I have been sewing for the camera for 30 years. I have a teaching background in high school math and English. I don't consult other people's patterns (frankly, they confuse me). I can look at a traditional block in a book, figure out what size I would like to make and then because I've done this thousands (yes, thousands) of times, I immediately start slicing and dicing. I love my rulers; I know what size strips to cut for any size block. I can cut out a quilt in a few hours and finish sewing it in a day or two. Since I'm not consulting someone's directions, but relying on the numbers in my head, the time is reduced quite a bit.

GASP! What if you run out of fabric? Well, I do - often. That just means that the quilt is finished!

Cutting the half-triangles to "square up" the Twisted Hexagon.

Again, I trust the rulers and the accuracy they provide. I used the 7-1/2" horizontal line on the 60 degree ruler with my 7-1/2" cut strip. The vertical line on the left gives me the needed seam allowance for perfect blocks.

Adding the half-triangles, two at a time.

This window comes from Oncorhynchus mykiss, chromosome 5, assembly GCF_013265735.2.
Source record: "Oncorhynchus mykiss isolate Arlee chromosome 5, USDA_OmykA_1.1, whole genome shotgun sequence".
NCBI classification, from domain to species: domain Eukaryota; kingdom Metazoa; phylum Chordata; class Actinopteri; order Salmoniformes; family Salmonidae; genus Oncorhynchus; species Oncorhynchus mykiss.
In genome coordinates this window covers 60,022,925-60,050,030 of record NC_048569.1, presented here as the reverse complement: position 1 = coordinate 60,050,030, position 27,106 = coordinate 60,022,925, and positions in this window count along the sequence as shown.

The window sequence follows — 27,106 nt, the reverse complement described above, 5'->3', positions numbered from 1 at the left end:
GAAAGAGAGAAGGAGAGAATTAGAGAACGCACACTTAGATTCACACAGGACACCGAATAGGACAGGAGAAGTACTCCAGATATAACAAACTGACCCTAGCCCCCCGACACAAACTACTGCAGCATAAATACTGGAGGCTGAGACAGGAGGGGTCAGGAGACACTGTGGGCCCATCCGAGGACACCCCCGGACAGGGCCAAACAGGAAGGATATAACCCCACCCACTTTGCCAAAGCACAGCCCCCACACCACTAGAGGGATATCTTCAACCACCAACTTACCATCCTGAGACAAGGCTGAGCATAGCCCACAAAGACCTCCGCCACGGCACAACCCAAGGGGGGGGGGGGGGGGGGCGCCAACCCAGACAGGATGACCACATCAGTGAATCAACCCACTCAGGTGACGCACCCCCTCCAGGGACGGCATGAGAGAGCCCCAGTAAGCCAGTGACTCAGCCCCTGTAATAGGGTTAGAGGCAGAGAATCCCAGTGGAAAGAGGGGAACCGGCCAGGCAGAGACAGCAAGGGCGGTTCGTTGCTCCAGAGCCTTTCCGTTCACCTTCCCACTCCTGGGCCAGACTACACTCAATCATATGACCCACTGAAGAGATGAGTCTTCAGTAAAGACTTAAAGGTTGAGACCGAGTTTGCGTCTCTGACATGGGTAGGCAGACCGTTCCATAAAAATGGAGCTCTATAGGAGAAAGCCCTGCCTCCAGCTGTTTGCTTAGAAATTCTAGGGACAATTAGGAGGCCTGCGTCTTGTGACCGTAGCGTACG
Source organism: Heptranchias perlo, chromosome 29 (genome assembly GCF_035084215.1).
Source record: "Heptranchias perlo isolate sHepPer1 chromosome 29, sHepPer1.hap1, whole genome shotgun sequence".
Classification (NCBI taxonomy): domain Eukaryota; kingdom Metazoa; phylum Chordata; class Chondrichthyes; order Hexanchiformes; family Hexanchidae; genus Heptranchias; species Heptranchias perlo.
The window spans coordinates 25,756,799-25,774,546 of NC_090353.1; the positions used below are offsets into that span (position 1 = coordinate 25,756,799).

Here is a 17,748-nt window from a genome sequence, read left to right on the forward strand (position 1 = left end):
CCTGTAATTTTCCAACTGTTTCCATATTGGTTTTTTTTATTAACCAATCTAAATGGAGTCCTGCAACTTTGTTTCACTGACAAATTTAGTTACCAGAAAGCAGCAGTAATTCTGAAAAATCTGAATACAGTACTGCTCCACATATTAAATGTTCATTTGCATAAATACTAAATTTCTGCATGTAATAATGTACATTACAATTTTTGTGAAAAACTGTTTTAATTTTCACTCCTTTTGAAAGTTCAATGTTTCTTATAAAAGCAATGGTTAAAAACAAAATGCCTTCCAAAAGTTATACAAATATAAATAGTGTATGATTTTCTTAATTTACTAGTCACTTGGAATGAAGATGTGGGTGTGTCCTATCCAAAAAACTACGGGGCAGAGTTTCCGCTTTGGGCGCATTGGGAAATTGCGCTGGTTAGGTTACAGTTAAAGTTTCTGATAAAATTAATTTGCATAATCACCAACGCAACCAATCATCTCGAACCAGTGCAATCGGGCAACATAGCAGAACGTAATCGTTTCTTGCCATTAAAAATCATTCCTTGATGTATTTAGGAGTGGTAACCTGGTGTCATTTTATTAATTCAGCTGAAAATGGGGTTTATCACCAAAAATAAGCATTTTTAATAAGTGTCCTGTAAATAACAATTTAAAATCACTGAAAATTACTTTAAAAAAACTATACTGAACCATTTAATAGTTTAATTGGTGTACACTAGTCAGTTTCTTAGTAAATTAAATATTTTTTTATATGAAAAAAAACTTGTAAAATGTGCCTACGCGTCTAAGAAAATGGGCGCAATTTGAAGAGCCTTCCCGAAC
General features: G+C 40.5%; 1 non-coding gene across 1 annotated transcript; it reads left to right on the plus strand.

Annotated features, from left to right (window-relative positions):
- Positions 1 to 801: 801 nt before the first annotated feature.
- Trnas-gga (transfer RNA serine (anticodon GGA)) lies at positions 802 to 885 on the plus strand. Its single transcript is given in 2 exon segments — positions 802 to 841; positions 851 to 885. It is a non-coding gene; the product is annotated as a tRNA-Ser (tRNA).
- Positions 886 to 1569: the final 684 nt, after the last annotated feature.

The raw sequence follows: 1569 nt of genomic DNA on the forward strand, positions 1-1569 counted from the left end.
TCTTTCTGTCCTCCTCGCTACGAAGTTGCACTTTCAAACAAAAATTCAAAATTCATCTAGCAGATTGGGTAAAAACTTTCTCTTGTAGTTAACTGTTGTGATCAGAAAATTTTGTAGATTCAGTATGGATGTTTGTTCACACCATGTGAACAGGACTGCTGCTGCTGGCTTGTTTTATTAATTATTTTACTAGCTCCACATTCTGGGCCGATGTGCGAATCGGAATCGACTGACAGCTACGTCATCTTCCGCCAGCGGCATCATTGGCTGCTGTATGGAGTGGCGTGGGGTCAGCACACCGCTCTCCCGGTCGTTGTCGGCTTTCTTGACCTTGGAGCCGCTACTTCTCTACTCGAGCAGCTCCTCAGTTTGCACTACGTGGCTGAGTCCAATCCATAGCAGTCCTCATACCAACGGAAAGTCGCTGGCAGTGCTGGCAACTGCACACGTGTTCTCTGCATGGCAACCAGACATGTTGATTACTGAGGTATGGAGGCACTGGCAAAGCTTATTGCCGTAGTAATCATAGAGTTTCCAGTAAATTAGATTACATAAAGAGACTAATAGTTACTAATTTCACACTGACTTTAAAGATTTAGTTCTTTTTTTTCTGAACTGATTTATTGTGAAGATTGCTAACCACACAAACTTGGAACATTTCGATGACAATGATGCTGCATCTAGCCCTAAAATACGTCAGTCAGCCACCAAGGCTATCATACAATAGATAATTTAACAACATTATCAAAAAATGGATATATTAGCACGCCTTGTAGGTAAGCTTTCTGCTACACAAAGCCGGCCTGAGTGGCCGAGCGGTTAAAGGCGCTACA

I made a single Twisted Hexagon block with my "test" fabrics. This will be a place mat. It is 14" high by 16-1/2" wide. Perfect size for a place mat.

Here is the block with the black center

 Table runner: 27" x 52"
Three block Twisted Hexagon table runner

Anything else you want to say about this runner?
Do you notice that the red inner borders form a t-shape? That's because the height of the 3 blocks is 42-1/2" unfinished. That's all the length of the outer border (green colorway). I didn't want to piece it. So, I had to work with what I had. My two choices were: no inner border OR criss-cross the reds as you can see. This meant that I could use the full width of the floral print and not have to piece it. Out of the hundreds of quilts I've made, I probably have used this one or two times. But it is acceptable and common and the quilt top is DONE!

I have blogged about Twisted Hexagons often here in blog-ville. Do a search at the top of this page and you can see a lot of process photos.

Hope you enjoyed seeing a blast from the past. You can find my Twisted Hexagons pattern in my Etsy shop.